An evaluation of the implementation of the law. English summary of Brå report 2019:7
A study of how the law on photographic activity constituting invasion of privacy is applied in the Swedish criminal justice system.
The Swedish National Council for Crime Prevention (Brå), on instruction from the Government, has carried out a study of how the law on photographic activity constituting invasion of privacy (referred to in this report as invasive photography) is applied in the criminal justice system. The report is based on criminal statistics, a review of 293 case files (reports filed and preliminary investigations), and 104 verdicts. We have also interviewed 40 police officers, public prosecutors, judges, and other officials in the criminal justice system.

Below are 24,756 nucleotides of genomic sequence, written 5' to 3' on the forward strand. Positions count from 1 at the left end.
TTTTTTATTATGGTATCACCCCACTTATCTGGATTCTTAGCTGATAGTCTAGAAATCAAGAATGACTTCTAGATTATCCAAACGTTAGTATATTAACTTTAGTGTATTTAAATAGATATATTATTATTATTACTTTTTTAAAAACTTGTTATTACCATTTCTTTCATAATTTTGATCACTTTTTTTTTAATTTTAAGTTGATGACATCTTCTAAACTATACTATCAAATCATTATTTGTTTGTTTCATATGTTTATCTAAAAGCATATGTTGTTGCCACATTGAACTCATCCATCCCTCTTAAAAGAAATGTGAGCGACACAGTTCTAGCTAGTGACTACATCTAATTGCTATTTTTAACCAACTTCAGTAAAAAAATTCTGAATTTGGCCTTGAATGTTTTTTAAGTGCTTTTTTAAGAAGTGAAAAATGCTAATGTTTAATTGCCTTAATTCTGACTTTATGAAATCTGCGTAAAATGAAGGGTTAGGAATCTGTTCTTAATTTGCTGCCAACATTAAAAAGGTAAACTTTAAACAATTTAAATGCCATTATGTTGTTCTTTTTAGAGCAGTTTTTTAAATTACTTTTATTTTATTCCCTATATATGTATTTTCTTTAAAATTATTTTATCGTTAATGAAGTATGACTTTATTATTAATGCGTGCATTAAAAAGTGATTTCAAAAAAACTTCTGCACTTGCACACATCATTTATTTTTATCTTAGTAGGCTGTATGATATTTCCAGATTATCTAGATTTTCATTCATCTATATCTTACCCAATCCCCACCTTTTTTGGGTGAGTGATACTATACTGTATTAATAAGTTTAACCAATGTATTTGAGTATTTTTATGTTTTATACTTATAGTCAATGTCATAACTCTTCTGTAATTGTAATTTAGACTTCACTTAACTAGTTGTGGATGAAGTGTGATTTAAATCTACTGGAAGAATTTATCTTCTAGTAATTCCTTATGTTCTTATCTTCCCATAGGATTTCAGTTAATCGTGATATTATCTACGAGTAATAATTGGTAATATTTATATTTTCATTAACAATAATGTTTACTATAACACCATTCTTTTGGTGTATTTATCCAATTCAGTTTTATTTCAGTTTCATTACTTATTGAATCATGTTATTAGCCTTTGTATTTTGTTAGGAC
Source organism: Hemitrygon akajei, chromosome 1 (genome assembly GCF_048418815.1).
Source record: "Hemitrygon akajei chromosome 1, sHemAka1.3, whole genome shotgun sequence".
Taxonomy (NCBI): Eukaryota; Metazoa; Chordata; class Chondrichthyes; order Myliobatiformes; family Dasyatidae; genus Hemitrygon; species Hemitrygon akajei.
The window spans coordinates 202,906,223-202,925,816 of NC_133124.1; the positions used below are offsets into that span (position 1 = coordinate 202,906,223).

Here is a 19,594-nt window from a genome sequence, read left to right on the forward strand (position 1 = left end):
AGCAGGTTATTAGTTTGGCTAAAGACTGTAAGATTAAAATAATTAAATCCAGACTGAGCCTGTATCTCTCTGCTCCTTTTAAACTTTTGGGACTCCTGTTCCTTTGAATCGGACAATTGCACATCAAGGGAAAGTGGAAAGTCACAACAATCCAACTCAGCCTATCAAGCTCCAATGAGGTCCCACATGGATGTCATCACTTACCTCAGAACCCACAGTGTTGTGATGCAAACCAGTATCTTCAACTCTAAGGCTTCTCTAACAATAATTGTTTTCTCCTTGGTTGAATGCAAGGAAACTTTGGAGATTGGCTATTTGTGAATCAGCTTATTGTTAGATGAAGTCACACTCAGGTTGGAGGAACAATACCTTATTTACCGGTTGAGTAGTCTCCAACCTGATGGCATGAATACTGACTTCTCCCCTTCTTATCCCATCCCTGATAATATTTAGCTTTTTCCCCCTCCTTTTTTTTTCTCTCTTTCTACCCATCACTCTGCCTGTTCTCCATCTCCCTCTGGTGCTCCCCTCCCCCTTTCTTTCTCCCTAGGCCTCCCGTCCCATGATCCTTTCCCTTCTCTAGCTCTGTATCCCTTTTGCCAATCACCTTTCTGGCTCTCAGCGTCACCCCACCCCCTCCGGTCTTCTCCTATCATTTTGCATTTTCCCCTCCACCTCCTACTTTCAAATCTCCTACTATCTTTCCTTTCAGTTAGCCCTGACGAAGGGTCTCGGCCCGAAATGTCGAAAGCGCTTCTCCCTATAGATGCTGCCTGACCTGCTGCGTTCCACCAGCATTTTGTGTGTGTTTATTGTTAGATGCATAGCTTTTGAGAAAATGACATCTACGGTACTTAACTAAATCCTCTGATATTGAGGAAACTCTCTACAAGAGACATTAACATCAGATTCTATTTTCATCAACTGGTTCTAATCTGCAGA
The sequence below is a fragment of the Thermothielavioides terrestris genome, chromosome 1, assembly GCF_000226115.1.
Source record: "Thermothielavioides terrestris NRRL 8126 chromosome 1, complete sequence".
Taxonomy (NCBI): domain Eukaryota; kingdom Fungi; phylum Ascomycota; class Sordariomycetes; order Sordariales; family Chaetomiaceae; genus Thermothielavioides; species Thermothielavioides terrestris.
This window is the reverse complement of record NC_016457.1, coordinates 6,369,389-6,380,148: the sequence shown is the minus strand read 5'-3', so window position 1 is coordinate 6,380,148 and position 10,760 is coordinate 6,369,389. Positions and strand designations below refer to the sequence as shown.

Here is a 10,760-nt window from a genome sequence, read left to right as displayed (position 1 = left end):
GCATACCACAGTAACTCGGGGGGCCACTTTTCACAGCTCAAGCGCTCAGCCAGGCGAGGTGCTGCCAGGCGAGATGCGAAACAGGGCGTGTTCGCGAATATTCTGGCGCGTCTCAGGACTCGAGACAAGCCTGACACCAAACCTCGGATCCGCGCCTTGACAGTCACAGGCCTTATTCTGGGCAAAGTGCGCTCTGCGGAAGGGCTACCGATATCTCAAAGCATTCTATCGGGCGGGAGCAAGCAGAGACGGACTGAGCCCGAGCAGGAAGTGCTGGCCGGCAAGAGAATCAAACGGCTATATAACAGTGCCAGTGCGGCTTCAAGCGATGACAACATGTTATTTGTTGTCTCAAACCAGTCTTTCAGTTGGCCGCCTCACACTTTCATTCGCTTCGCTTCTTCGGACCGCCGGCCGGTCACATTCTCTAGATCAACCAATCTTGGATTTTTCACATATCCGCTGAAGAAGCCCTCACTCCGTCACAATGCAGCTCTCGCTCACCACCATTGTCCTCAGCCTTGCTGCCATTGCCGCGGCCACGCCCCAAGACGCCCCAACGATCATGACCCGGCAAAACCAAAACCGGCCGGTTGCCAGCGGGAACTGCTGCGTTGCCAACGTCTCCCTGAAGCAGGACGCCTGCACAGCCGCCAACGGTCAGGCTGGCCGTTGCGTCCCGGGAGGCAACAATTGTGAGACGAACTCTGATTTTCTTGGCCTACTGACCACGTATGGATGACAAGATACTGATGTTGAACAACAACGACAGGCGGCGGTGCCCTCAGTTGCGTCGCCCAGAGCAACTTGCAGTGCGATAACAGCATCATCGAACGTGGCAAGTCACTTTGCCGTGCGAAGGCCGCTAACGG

The law on invasive photography was passed on 1 July 2103 and prohibits “unlawfully, by technical means, in secrecy, taking a picture of any person who is indoors in a residence or in a lavatory, a dressing room, or other similar space” (Penal Code Chapter 4, section 6 a). The regulation was passed to protect personal integrity in a previously unregulated area, hidden filming.
© The Swedish National Council for Crime Prevention, 2019
Authors: Katharina Tollin and Anna Gavanas